Monday, October 30, 2017
ello, my name is Kendall Browning and I am completing my second year on the Illinois Farm Bureau Young Leader committee for District 17. My wife Kelsey, and three children Lillian, Klayton and Marshall all reside on the family farm east of West Frankfort in Franklin county. There have been many challenges this year here in the district and it has made for quite the emotional roller coaster ride.
To begin with, all farmers and ranchers know we are at the mercy of mother-nature. This year throughout my district the spring weather allowed most farmers to get a good amount of crops planted at an optimal time giving most an optimistic outlook. Unfortunately, those crops were put to the test when our area received nearly twelve inches of rain around the first of May. Many had to replant a great deal of corn and beans after the waters receded. For those growing cover crops, replanting was necessary due to slugs deciding that our rows of seed made for an excellent buffet line. Once everyone got the crop in the field, we were up against which herbicide applications were going to “get up and move” even though all label instructions were followed. These same crops then faced an extended period with very little precipitation. This brings me to where we are now, seeing a very wide variation of yield data collected from across the district. I have heard repeatedly from several farmers that there have been dramatic changes in yield, not only across their farms, but within the same field.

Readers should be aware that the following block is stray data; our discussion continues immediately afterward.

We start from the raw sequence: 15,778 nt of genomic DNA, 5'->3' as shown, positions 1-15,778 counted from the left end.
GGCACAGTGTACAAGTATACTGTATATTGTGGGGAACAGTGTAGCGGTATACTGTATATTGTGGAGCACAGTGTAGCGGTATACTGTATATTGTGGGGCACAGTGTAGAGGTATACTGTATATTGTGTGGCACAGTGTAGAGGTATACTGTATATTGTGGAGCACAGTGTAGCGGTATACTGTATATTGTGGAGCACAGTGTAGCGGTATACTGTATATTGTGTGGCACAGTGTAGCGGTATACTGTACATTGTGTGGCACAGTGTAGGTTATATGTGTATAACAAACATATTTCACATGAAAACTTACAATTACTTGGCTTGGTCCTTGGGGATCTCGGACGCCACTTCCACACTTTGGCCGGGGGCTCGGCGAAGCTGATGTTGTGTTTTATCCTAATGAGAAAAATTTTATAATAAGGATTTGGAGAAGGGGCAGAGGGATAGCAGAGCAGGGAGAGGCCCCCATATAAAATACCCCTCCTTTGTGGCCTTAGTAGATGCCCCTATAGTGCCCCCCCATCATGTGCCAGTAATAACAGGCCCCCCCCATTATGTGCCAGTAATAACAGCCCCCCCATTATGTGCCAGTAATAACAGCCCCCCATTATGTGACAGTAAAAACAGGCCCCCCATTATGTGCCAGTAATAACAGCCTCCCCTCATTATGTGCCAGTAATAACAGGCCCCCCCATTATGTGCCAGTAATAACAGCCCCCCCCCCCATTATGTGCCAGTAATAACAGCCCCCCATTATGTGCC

On the positive side, I think there is a lot of profitable information and lessons to be learned from this year. We have to first and foremost remember that there are many things in agriculture that are out of our control. Take note of lessons learned from “trial and error” experiences because what works for one farm, may not work for another. We need to take these variable yields and study where we can improve on them for next year while still trying to save money in this tight margin era. I believe Illinois Farm Bureau has made it their duty to bridge the farmer’s voice to EPA regulations to global trade agreements that may or may not have the farmer’s best interests at heart. We all face varying challenges every day, but if we learn to take those challenges and apply them as learning tools, we are less likely to walk the same trying roads again. May we all have a safe and prosperous conclusion to harvest.
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